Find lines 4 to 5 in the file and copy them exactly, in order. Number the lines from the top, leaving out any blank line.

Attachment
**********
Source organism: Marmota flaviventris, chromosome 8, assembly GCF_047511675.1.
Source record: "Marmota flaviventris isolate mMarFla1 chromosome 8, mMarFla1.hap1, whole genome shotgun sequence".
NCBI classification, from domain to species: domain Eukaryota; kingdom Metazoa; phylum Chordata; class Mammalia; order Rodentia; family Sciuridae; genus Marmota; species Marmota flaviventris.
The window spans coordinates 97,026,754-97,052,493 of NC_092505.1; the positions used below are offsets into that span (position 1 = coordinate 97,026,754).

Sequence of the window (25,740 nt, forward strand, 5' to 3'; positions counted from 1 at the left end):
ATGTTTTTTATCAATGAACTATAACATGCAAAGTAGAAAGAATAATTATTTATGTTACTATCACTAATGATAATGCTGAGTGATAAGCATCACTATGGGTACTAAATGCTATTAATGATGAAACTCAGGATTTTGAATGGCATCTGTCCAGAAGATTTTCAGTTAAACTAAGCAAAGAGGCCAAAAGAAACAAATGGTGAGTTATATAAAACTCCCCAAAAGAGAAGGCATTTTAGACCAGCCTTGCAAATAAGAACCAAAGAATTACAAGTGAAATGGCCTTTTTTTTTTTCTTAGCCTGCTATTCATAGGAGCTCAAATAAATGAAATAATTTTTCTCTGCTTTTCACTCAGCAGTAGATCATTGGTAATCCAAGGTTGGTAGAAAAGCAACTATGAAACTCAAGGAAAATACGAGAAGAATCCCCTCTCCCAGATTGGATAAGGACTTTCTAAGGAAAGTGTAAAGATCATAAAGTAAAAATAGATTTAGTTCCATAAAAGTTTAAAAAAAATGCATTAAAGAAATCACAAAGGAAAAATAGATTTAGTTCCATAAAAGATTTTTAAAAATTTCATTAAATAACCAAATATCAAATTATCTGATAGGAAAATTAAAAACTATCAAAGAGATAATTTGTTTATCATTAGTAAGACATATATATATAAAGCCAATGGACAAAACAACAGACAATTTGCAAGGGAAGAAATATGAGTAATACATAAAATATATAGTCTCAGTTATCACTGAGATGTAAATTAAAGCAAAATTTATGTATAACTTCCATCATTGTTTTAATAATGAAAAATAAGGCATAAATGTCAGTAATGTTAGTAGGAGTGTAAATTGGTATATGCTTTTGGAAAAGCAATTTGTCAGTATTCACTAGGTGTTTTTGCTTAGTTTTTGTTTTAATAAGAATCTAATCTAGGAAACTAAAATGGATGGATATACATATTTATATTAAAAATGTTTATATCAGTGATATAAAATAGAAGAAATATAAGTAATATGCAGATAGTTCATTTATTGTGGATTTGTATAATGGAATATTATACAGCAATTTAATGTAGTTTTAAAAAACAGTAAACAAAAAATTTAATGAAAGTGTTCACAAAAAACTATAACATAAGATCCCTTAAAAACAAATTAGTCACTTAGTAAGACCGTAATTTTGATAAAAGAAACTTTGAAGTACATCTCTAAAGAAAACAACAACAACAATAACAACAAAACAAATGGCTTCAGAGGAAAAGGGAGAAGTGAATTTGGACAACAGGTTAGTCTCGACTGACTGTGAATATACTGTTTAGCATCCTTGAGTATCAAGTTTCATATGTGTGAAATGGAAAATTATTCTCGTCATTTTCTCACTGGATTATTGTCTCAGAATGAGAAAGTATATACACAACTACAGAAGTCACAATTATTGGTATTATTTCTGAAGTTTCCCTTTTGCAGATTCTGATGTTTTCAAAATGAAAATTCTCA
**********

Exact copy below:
The window spans coordinates 97,026,754-97,052,493 of NC_092505.1; the positions used below are offsets into that span (position 1 = coordinate 97,026,754).

Sequence of the window (25,740 nt, forward strand, 5' to 3'; positions counted from 1 at the left end):